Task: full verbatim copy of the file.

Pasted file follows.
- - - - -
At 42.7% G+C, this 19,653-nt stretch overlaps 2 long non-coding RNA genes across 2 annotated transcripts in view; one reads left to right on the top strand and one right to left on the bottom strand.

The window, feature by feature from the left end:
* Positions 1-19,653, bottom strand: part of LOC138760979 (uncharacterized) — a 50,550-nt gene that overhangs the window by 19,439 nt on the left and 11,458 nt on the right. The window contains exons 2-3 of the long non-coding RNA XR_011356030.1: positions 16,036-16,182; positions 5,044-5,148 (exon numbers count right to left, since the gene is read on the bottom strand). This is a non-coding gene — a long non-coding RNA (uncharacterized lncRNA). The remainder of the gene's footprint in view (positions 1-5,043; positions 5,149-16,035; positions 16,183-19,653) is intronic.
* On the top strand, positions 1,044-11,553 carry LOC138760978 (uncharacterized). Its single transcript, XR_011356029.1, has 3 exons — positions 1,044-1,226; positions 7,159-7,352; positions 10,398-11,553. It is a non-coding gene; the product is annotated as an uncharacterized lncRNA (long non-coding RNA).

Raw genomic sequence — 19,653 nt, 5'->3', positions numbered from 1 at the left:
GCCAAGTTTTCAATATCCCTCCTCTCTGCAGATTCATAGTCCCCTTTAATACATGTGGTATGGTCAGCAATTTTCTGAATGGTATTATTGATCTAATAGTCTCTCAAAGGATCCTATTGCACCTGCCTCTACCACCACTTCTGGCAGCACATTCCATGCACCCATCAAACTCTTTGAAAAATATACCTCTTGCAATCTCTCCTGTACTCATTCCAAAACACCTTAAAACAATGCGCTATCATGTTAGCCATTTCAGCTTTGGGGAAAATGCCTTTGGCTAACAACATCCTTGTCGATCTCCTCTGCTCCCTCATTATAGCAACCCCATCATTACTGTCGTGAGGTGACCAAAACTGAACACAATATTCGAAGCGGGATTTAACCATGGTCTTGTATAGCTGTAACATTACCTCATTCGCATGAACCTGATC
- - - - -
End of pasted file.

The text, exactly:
At 42.7% G+C, this 19,653-nt stretch overlaps 2 long non-coding RNA genes across 2 annotated transcripts in view; one reads left to right on the top strand and one right to left on the bottom strand.

The window, feature by feature from the left end:
* Positions 1-19,653, bottom strand: part of LOC138760979 (uncharacterized) — a 50,550-nt gene that overhangs the window by 19,439 nt on the left and 11,458 nt on the right. The window contains exons 2-3 of the long non-coding RNA XR_011356030.1: positions 16,036-16,182; positions 5,044-5,148 (exon numbers count right to left, since the gene is read on the bottom strand). This is a non-coding gene — a long non-coding RNA (uncharacterized lncRNA). The remainder of the gene's footprint in view (positions 1-5,043; positions 5,149-16,035; positions 16,183-19,653) is intronic.
* On the top strand, positions 1,044-11,553 carry LOC138760978 (uncharacterized). Its single transcript, XR_011356029.1, has 3 exons — positions 1,044-1,226; positions 7,159-7,352; positions 10,398-11,553. It is a non-coding gene; the product is annotated as an uncharacterized lncRNA (long non-coding RNA).

Raw genomic sequence — 19,653 nt, 5'->3', positions numbered from 1 at the left:
GCCAAGTTTTCAATATCCCTCCTCTCTGCAGATTCATAGTCCCCTTTAATACATGTGGTATGGTCAGCAATTTTCTGAATGGTATTATTGATCTAATAGTCTCTCAAAGGATCCTATTGCACCTGCCTCTACCACCACTTCTGGCAGCACATTCCATGCACCCATCAAACTCTTTGAAAAATATACCTCTTGCAATCTCTCCTGTACTCATTCCAAAACACCTTAAAACAATGCGCTATCATGTTAGCCATTTCAGCTTTGGGGAAAATGCCTTTGGCTAACAACATCCTTGTCGATCTCCTCTGCTCCCTCATTATAGCAACCCCATCATTACTGTCGTGAGGTGACCAAAACTGAACACAATATTCGAAGCGGGATTTAACCATGGTCTTGTATAGCTGTAACATTACCTCATTCGCATGAACCTGATC